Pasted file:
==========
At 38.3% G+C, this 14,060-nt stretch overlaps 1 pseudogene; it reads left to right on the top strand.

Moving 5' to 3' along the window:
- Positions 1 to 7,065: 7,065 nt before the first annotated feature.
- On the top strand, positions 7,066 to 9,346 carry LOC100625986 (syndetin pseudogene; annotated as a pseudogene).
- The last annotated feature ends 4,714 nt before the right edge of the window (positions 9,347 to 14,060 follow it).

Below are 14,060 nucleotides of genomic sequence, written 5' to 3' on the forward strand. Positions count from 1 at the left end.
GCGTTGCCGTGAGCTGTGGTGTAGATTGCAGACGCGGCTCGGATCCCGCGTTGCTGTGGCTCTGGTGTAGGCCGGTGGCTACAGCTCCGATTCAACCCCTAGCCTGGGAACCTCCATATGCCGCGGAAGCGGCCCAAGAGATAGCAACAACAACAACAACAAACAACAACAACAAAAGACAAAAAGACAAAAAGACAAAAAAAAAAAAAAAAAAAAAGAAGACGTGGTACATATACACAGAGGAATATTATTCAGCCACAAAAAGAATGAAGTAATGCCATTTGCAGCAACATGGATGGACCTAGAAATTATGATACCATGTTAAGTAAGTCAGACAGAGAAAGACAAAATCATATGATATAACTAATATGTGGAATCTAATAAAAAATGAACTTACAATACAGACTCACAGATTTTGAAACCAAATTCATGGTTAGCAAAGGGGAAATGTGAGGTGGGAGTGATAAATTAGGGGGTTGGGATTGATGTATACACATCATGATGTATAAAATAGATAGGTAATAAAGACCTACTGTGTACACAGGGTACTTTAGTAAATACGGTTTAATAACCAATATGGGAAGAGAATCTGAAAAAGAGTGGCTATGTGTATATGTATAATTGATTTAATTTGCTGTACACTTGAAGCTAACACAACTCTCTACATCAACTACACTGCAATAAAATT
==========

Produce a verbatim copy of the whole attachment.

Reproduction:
At 38.3% G+C, this 14,060-nt stretch overlaps 1 pseudogene; it reads left to right on the top strand.

Moving 5' to 3' along the window:
- Positions 1 to 7,065: 7,065 nt before the first annotated feature.
- On the top strand, positions 7,066 to 9,346 carry LOC100625986 (syndetin pseudogene; annotated as a pseudogene).
- The last annotated feature ends 4,714 nt before the right edge of the window (positions 9,347 to 14,060 follow it).

Below are 14,060 nucleotides of genomic sequence, written 5' to 3' on the forward strand. Positions count from 1 at the left end.
GCGTTGCCGTGAGCTGTGGTGTAGATTGCAGACGCGGCTCGGATCCCGCGTTGCTGTGGCTCTGGTGTAGGCCGGTGGCTACAGCTCCGATTCAACCCCTAGCCTGGGAACCTCCATATGCCGCGGAAGCGGCCCAAGAGATAGCAACAACAACAACAACAAACAACAACAACAAAAGACAAAAAGACAAAAAGACAAAAAAAAAAAAAAAAAAAAAGAAGACGTGGTACATATACACAGAGGAATATTATTCAGCCACAAAAAGAATGAAGTAATGCCATTTGCAGCAACATGGATGGACCTAGAAATTATGATACCATGTTAAGTAAGTCAGACAGAGAAAGACAAAATCATATGATATAACTAATATGTGGAATCTAATAAAAAATGAACTTACAATACAGACTCACAGATTTTGAAACCAAATTCATGGTTAGCAAAGGGGAAATGTGAGGTGGGAGTGATAAATTAGGGGGTTGGGATTGATGTATACACATCATGATGTATAAAATAGATAGGTAATAAAGACCTACTGTGTACACAGGGTACTTTAGTAAATACGGTTTAATAACCAATATGGGAAGAGAATCTGAAAAAGAGTGGCTATGTGTATATGTATAATTGATTTAATTTGCTGTACACTTGAAGCTAACACAACTCTCTACATCAACTACACTGCAATAAAATT